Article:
While teaching 2nd grade and 3rd grade readers decoding skills, I found syllable activities and teaching syllable types really helped improve reading! The jump from “learning to read” to “reading to learn” can be tricky for many students but my Orton-Gillingham training has taught me the value of teaching syllable types to help conquer complicated English language. Thank goodness for that!
I spent 17 years as a 3rd grade teacher and the last 8 years as a K-4 Reading Specialist in a Title I school and have worked with many striving readers. For the teacher trying to bridge the gap between 2nd grade reading skills and 3rd grade reading expectations…my advice is to delve into words and teach students to “deconstruct” words and spelling patterns.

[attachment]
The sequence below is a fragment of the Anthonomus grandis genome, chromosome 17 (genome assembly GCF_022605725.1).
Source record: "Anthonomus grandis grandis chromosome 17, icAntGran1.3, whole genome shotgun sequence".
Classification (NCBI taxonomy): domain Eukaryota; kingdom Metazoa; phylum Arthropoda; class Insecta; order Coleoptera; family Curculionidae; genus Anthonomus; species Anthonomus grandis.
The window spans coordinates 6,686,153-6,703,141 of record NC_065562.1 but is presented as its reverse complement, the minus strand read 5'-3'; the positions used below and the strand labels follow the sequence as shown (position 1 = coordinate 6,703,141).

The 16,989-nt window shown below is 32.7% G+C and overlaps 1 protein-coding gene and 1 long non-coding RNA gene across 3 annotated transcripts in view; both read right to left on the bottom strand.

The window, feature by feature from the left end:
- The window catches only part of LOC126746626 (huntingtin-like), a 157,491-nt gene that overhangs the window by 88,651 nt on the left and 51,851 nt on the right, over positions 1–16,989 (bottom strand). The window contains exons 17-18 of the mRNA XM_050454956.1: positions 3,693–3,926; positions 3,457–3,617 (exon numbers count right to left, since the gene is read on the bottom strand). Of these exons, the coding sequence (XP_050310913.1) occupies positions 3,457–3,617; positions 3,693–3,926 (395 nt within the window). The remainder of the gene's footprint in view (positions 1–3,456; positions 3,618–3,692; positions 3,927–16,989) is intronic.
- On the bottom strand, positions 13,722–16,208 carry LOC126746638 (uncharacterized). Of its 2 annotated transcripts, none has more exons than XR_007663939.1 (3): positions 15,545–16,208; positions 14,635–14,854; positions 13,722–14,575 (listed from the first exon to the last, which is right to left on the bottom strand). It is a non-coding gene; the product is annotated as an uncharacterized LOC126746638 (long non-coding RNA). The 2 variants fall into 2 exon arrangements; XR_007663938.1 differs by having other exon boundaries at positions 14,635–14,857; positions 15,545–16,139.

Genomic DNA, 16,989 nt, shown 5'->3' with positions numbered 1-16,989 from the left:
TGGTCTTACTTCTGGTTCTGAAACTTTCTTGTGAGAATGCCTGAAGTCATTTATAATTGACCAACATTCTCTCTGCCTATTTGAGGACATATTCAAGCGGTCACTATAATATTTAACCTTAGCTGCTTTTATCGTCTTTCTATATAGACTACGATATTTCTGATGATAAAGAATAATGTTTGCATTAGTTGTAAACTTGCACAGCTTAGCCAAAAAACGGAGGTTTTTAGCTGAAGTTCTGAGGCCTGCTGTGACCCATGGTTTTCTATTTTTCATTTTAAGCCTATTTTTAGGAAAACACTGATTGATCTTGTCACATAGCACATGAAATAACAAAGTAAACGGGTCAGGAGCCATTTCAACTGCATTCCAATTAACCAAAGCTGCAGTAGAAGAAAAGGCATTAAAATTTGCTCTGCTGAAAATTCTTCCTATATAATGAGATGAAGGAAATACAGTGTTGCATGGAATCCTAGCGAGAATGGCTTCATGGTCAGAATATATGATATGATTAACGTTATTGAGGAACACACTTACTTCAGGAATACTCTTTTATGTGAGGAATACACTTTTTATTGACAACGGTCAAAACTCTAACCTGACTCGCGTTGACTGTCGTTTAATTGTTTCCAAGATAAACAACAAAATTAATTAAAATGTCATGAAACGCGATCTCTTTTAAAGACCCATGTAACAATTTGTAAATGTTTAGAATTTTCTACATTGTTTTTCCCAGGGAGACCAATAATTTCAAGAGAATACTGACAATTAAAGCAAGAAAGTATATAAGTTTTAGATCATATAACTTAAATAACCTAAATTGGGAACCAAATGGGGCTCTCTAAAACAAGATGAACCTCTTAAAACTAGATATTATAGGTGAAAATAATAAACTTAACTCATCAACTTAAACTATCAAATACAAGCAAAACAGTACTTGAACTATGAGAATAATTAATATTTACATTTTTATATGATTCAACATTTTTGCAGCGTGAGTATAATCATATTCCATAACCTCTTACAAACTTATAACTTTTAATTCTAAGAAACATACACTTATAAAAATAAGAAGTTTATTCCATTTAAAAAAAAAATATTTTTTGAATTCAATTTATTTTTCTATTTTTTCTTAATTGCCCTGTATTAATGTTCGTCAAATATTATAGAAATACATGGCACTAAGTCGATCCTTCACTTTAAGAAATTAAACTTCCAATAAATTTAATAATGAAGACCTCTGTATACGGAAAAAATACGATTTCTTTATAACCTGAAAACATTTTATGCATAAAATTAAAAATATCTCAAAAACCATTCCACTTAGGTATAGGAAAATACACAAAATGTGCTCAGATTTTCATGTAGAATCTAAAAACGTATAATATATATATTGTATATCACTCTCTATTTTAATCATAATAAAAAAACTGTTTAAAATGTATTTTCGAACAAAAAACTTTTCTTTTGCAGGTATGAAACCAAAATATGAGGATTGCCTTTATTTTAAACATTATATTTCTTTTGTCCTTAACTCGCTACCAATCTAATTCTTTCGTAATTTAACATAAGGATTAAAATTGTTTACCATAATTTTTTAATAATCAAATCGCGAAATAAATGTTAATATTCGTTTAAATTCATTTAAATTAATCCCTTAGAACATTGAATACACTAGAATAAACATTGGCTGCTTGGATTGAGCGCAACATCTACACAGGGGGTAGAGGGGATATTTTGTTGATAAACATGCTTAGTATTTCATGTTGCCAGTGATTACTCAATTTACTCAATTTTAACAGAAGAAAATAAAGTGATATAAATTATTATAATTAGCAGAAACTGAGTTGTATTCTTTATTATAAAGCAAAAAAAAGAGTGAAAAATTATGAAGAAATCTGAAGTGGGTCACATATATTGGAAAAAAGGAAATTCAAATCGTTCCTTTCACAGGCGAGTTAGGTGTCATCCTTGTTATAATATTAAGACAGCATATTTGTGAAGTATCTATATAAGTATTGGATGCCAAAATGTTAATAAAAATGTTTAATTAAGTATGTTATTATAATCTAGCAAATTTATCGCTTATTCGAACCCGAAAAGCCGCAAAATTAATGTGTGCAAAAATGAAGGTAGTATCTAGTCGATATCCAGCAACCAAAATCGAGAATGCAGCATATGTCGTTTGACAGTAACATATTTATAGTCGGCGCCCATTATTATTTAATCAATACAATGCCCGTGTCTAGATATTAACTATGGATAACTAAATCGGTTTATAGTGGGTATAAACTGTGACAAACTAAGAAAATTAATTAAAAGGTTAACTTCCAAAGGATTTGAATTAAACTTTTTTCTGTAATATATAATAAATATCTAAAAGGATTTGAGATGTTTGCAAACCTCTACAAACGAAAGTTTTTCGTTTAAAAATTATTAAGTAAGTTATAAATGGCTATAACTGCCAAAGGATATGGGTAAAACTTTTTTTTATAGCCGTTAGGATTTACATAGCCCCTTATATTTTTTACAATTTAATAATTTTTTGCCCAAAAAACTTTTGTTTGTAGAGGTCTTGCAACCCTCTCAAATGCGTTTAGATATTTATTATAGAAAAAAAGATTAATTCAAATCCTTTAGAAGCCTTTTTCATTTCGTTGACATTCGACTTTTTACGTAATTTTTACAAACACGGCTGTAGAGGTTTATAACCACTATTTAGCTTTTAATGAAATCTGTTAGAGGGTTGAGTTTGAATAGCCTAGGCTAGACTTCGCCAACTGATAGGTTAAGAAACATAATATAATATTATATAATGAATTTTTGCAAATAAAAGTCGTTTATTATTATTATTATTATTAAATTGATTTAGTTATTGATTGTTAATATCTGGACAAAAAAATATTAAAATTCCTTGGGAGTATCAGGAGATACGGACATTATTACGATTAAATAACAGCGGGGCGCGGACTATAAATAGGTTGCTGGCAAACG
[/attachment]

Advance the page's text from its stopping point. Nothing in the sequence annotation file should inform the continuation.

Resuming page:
Using syllable types & syllable activities to improve reading
I teach the 6 Syllable Types because knowing them:
- makes it easy to break up multisyllabic words
- makes decoding and spelling words much easier
- helps students predict vowel sounds and word patterns
So, how do you know which syllable types to teach when?
This is the order I teach Syllable Types:
Closed Syllables (in 1st grade)
Open Syllables (in 1st grade)
Silent E (in 1st grade)
Vowel Team (in 1st grade- after short and long vowels are mastered)
R-Controlled (in 2nd grade)
Consonant-le (in 2nd grade)